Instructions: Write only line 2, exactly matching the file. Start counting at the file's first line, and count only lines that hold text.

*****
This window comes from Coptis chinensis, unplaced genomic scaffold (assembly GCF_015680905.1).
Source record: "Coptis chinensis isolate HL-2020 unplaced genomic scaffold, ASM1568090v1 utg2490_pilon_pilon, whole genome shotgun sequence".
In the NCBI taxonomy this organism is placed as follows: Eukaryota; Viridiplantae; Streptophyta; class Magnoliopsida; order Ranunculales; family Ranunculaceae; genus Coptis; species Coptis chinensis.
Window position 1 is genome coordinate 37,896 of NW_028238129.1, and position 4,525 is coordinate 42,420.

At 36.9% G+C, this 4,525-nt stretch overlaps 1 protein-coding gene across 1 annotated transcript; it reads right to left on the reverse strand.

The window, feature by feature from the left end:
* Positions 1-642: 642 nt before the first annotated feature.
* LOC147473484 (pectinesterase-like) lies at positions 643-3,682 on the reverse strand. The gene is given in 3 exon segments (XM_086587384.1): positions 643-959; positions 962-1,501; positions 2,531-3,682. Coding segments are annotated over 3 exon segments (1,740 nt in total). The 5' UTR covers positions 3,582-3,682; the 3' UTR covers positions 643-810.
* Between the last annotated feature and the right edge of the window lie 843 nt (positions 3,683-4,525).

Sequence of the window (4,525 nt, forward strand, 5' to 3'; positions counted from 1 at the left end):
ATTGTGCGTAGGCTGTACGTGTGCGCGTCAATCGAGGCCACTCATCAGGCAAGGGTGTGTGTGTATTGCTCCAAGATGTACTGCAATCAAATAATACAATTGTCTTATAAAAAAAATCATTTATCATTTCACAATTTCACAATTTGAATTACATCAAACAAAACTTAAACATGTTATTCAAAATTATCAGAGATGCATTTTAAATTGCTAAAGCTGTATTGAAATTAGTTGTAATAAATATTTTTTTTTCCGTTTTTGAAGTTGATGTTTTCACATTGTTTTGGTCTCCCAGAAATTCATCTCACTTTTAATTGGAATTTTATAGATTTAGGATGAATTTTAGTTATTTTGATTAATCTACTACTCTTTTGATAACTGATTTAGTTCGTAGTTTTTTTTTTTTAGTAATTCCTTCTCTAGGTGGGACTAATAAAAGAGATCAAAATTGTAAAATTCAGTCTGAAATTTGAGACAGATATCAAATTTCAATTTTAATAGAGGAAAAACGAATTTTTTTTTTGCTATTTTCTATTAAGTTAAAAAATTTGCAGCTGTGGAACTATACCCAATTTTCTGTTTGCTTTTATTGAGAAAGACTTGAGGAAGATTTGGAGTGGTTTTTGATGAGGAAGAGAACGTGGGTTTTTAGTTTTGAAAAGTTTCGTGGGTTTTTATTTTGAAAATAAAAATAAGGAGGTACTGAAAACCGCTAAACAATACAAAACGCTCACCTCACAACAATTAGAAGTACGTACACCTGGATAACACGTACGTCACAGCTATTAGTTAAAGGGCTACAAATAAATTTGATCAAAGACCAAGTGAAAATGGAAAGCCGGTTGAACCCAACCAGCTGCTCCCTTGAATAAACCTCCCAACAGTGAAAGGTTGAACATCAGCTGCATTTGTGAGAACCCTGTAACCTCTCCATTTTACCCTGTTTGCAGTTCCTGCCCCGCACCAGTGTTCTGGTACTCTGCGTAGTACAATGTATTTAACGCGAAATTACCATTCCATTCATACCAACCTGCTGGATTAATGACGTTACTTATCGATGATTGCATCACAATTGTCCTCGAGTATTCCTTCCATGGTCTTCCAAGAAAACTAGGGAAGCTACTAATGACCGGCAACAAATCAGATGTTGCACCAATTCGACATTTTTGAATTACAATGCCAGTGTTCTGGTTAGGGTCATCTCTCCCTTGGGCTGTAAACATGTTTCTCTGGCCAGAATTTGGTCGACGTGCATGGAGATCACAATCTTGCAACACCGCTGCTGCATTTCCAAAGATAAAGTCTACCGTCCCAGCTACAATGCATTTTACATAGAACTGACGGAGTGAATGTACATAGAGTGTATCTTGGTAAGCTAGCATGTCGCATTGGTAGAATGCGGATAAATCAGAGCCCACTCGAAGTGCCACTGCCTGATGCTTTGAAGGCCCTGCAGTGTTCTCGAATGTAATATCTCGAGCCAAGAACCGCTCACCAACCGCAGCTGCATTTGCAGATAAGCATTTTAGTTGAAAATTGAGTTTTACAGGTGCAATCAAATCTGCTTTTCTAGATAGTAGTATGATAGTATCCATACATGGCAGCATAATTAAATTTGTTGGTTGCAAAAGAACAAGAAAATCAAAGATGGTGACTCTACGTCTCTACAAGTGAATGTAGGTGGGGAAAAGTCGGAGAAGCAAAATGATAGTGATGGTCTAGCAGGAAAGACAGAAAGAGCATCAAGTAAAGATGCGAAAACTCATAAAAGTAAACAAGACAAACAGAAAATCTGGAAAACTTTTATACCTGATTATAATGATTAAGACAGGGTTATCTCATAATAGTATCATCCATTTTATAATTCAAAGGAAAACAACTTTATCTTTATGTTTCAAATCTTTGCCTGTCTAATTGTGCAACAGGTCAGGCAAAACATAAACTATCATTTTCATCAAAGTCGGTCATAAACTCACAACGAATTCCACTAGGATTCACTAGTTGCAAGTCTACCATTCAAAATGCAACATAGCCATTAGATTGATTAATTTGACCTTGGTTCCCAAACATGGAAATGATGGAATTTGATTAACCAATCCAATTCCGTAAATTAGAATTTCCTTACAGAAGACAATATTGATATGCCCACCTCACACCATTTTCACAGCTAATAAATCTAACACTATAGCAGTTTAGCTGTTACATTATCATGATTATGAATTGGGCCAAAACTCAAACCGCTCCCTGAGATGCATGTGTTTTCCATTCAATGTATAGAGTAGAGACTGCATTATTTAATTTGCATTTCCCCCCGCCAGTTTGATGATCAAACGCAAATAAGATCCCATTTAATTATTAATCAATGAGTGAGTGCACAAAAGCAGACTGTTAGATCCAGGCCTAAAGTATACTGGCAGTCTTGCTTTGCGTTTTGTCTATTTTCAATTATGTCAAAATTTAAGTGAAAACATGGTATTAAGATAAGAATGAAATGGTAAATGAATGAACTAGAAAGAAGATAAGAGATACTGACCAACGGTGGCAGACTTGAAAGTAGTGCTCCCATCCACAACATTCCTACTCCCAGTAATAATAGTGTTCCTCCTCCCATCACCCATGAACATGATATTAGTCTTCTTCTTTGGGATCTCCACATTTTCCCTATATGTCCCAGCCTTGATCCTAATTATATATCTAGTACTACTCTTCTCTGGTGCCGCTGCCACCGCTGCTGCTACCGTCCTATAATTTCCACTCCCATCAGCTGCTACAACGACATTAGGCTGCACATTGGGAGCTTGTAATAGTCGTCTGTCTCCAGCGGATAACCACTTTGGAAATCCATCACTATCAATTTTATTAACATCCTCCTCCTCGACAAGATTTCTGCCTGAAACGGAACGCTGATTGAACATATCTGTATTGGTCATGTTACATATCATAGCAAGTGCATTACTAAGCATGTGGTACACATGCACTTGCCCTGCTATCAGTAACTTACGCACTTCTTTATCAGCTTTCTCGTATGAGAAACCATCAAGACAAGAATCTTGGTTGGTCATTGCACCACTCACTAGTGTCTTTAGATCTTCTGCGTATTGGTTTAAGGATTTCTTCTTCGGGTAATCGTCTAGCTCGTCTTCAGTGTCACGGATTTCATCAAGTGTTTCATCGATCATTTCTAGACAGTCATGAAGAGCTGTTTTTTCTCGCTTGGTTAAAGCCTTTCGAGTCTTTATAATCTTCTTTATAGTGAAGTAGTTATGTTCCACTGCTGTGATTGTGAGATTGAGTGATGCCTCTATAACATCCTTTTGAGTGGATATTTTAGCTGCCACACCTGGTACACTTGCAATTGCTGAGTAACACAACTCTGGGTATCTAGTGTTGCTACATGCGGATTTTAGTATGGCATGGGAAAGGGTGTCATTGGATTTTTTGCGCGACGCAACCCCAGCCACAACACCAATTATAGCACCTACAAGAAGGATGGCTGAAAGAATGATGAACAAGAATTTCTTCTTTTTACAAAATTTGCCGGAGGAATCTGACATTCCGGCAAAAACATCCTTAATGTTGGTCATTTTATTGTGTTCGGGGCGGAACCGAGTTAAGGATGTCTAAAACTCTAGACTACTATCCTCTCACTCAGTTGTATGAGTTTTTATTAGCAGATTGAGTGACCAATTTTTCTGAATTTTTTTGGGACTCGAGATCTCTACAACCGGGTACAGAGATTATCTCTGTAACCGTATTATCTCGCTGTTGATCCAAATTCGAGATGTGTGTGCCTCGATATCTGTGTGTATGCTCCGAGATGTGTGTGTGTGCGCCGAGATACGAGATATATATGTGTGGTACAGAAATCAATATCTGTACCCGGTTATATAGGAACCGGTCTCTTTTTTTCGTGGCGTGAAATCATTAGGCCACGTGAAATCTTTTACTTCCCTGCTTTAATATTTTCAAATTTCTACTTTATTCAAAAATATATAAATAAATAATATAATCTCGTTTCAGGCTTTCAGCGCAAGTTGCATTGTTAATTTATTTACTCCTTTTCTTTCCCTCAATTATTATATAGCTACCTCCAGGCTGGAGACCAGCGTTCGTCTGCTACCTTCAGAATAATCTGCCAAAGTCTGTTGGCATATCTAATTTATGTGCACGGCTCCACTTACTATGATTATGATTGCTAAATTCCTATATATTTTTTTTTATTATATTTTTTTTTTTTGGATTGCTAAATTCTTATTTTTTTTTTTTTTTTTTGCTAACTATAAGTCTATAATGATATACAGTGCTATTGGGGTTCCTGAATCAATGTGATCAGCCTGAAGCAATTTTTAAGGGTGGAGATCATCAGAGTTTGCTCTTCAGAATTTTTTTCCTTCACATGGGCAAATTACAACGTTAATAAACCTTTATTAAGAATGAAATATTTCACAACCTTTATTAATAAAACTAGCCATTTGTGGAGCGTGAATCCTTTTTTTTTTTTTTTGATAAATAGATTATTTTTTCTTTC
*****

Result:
Source record: "Coptis chinensis isolate HL-2020 unplaced genomic scaffold, ASM1568090v1 utg2490_pilon_pilon, whole genome shotgun sequence".